Threat hunting (IV): hunting without leaving home. Jupyter Notebooks

See previous posts: I: intro 1, II: intro 2, III: Kibana, IV: Grafiki.

Do you remember the first post when we talked about what is and what is not Threat Hunting? Well, an essential part of it is the generation of intelligence.

It’s good that we are the best at detecting abnormal behavior, but if all that acquired intelligence is not transformed into structured and repeatable information we lose one of the most valuable parts of the process.

Structured, so that anyone other than the author can use it and understand it. Repeatable in the better way possible, so that the detection teams can generate alerts with it or so that any other analyst can perform the queries in the most comfortable way possible.

In our laboratory we are going to use another part of HELK, the all powerful Jupyter Notebook.

What is Jupyter Notebooks?

To begin with, let’s imagine a notebook, in which we can write our advances, arguments and conclusions.

On the other hand, let’s imagine a program, a script, something functional that is able to process data, to connect to our laboratory… all the wonderful power of programming.

All that together is a Jupyter Notebook.

Whoever is already working with the project will be pulling the hair out of that description, but you’ll agree that the simplified idea is that ;-)

A more realistic explanation would be that Jupyter Notebooks is the evolution of the IPyhton Notebooks project, a project that was created with the purpose of creating documents capable of processing data and showing an aesthetic similar to a regular text document.

Jupyter works as a web service, which will process our files with “.ipynb” extension and will allow us to create, model, process and share our intelligence. This technology is applicable to any field imaginable, being very known in data processing.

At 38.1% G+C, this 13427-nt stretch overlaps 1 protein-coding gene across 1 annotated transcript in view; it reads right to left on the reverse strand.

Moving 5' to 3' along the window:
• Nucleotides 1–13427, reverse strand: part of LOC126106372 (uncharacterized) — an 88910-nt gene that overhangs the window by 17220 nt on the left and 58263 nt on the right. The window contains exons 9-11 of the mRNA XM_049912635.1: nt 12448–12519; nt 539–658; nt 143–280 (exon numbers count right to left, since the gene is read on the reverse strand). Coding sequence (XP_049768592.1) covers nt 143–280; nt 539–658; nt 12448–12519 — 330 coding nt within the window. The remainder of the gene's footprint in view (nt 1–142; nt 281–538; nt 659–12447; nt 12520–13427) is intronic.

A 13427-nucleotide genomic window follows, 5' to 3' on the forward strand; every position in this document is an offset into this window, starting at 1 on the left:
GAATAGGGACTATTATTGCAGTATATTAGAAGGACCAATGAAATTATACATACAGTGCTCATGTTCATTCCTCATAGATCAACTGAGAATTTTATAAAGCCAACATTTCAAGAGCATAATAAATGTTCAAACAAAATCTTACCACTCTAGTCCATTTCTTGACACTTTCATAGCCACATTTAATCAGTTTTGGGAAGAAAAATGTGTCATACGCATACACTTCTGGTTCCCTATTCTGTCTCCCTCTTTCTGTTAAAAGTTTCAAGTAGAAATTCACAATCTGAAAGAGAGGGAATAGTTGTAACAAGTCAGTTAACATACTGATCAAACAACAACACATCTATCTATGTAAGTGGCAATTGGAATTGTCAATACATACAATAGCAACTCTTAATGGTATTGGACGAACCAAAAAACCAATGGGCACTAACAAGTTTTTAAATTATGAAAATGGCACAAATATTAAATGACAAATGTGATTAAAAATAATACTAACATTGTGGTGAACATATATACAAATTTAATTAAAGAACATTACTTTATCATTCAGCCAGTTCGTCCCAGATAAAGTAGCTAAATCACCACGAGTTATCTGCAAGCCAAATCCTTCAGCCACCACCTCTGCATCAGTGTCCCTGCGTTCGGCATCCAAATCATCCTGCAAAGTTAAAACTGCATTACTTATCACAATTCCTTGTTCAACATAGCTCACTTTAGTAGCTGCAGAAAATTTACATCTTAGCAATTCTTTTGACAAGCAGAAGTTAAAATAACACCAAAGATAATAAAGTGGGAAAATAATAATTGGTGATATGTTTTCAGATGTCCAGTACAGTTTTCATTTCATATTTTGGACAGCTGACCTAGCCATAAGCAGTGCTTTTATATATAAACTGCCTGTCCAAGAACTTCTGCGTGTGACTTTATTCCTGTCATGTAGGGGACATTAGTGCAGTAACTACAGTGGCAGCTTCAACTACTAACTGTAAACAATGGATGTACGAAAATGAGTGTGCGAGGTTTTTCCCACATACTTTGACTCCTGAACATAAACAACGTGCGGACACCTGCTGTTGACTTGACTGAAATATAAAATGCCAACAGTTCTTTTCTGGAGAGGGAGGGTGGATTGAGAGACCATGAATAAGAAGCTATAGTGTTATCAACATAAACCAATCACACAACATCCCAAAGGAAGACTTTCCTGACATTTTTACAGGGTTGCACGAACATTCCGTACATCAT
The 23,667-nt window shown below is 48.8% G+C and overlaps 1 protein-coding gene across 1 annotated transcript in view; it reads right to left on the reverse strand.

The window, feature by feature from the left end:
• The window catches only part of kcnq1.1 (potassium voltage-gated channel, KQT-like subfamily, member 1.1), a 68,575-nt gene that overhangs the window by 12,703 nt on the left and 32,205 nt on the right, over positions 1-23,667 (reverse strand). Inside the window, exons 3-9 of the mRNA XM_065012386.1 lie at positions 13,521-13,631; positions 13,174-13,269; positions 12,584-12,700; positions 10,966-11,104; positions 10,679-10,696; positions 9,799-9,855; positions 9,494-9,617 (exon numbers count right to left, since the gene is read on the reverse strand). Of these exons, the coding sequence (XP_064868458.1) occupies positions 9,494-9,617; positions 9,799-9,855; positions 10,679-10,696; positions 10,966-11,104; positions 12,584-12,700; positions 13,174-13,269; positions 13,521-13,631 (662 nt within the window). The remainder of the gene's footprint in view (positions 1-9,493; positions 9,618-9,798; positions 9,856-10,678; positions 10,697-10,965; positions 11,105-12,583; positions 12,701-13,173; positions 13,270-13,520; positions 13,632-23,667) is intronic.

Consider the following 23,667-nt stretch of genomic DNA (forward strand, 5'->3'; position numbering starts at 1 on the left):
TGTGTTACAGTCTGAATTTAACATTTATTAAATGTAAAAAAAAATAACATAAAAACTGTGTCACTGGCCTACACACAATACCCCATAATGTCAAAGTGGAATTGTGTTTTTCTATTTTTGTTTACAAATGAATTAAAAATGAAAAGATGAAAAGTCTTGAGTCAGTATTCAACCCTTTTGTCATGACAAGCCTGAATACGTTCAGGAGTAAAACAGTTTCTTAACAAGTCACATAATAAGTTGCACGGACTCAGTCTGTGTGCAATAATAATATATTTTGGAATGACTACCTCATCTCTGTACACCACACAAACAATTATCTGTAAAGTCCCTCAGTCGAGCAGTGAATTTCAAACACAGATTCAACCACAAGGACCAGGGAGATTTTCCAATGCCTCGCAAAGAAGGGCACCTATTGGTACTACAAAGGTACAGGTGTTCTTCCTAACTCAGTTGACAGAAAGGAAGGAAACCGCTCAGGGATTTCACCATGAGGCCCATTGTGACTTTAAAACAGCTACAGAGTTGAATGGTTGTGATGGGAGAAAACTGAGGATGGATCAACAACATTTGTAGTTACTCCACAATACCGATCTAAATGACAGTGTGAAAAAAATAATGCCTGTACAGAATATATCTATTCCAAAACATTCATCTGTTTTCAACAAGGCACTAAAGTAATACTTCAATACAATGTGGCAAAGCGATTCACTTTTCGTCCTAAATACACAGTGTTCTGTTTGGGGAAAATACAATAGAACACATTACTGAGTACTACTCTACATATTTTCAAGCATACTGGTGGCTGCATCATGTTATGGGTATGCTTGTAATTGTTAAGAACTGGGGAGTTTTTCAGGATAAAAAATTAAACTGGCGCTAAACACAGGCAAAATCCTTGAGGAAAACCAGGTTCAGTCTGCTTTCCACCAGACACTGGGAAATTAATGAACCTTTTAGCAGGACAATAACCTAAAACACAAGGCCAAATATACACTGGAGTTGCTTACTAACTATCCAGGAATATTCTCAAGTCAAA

We are going to forget about all the technology behind, since HELK makes the work much easier.

Our first notebook

Let’s see how to access the console. When we installed HELK, at the end of the installation the addresses of all the services were shown, among which was Jupyter’s web console. Among other thingss:

CURRENT TOKEN: 8dd6ade6964ca5600b9250d7d92726d36e769192fca793b5

Each installation will have a different IP and token.

The IP is the same as for the rest of the lab. If you don’t have the token, that’s okay, you have to execute this command in the virtual machine to get it back.

sudo docker exec -ti helk-jupyter jupyter notebook list | grep "token" | sed 's/.*token=\([^ ]*\).*/\1/'

By accessing Jupyter’s URL and entering the token, we enter Jupyter’s home folder.

As you can see, we have 4 folders.

  • In the “datasets” folder, we save the events we work with.
  • In the “demos” folder there are preloaded examples of the HELK project.
  • In the “sigma” folder, the creator of HELK has done a titanic job to transform a total of 378 sigma rules into queries that can be made from these notebooks.
  • In the “tutorials” folder there are tutorials that, besides teaching us how Jupyter Notebooks work, allow us to learn about Python, Numpy, Pandas…